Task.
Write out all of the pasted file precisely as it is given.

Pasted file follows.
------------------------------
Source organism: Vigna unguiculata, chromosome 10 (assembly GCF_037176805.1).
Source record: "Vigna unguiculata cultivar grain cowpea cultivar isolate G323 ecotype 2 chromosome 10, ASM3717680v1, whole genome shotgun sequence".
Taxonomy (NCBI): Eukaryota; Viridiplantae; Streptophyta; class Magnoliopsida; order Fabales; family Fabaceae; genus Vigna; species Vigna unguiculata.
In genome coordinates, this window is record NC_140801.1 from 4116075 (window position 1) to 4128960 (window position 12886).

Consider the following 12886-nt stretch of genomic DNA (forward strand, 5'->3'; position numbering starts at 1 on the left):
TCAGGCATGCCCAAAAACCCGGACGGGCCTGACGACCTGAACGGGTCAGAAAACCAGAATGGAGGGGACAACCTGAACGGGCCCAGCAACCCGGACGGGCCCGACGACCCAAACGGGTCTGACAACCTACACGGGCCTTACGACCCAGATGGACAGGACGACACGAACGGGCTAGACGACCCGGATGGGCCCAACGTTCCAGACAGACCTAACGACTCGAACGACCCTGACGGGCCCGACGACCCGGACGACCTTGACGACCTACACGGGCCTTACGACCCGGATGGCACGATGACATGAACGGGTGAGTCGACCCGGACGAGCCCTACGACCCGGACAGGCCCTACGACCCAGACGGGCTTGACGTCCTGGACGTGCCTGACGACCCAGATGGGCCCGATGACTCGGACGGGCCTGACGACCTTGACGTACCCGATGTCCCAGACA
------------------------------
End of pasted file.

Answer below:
Source organism: Vigna unguiculata, chromosome 10 (assembly GCF_037176805.1).
Source record: "Vigna unguiculata cultivar grain cowpea cultivar isolate G323 ecotype 2 chromosome 10, ASM3717680v1, whole genome shotgun sequence".
Taxonomy (NCBI): Eukaryota; Viridiplantae; Streptophyta; class Magnoliopsida; order Fabales; family Fabaceae; genus Vigna; species Vigna unguiculata.
In genome coordinates, this window is record NC_140801.1 from 4116075 (window position 1) to 4128960 (window position 12886).

Consider the following 12886-nt stretch of genomic DNA (forward strand, 5'->3'; position numbering starts at 1 on the left):
TCAGGCATGCCCAAAAACCCGGACGGGCCTGACGACCTGAACGGGTCAGAAAACCAGAATGGAGGGGACAACCTGAACGGGCCCAGCAACCCGGACGGGCCCGACGACCCAAACGGGTCTGACAACCTACACGGGCCTTACGACCCAGATGGACAGGACGACACGAACGGGCTAGACGACCCGGATGGGCCCAACGTTCCAGACAGACCTAACGACTCGAACGACCCTGACGGGCCCGACGACCCGGACGACCTTGACGACCTACACGGGCCTTACGACCCGGATGGCACGATGACATGAACGGGTGAGTCGACCCGGACGAGCCCTACGACCCGGACAGGCCCTACGACCCAGACGGGCTTGACGTCCTGGACGTGCCTGACGACCCAGATGGGCCCGATGACTCGGACGGGCCTGACGACCTTGACGTACCCGATGTCCCAGACA